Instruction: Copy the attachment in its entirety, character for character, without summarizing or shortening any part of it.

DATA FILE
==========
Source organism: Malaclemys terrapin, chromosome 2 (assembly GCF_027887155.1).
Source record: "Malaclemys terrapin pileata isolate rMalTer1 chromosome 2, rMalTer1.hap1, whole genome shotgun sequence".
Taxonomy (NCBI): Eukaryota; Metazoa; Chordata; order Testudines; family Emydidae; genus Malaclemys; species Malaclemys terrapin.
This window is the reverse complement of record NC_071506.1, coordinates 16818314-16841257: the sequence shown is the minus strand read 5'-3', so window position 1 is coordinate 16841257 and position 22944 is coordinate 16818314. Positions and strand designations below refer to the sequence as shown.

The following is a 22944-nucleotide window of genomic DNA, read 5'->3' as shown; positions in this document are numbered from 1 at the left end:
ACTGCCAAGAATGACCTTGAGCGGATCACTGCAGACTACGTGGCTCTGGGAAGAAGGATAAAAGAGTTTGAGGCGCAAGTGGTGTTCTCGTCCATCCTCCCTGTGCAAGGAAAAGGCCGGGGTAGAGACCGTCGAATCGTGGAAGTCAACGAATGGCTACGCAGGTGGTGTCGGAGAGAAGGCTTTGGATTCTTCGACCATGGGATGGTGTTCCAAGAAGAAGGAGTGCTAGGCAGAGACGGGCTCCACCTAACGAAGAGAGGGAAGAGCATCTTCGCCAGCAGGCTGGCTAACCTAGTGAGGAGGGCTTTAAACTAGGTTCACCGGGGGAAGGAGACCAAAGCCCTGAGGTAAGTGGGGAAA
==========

Source organism: Malaclemys terrapin, chromosome 2 (assembly GCF_027887155.1).
Source record: "Malaclemys terrapin pileata isolate rMalTer1 chromosome 2, rMalTer1.hap1, whole genome shotgun sequence".
Taxonomy (NCBI): Eukaryota; Metazoa; Chordata; order Testudines; family Emydidae; genus Malaclemys; species Malaclemys terrapin.
This window is the reverse complement of record NC_071506.1, coordinates 16818314-16841257: the sequence shown is the minus strand read 5'-3', so window position 1 is coordinate 16841257 and position 22944 is coordinate 16818314. Positions and strand designations below refer to the sequence as shown.

The following is a 22944-nucleotide window of genomic DNA, read 5'->3' as shown; positions in this document are numbered from 1 at the left end:
ACTGCCAAGAATGACCTTGAGCGGATCACTGCAGACTACGTGGCTCTGGGAAGAAGGATAAAAGAGTTTGAGGCGCAAGTGGTGTTCTCGTCCATCCTCCCTGTGCAAGGAAAAGGCCGGGGTAGAGACCGTCGAATCGTGGAAGTCAACGAATGGCTACGCAGGTGGTGTCGGAGAGAAGGCTTTGGATTCTTCGACCATGGGATGGTGTTCCAAGAAGAAGGAGTGCTAGGCAGAGACGGGCTCCACCTAACGAAGAGAGGGAAGAGCATCTTCGCCAGCAGGCTGGCTAACCTAGTGAGGAGGGCTTTAAACTAGGTTCACCGGGGGAAGGAGACCAAAGCCCTGAGGTAAGTGGGGAAA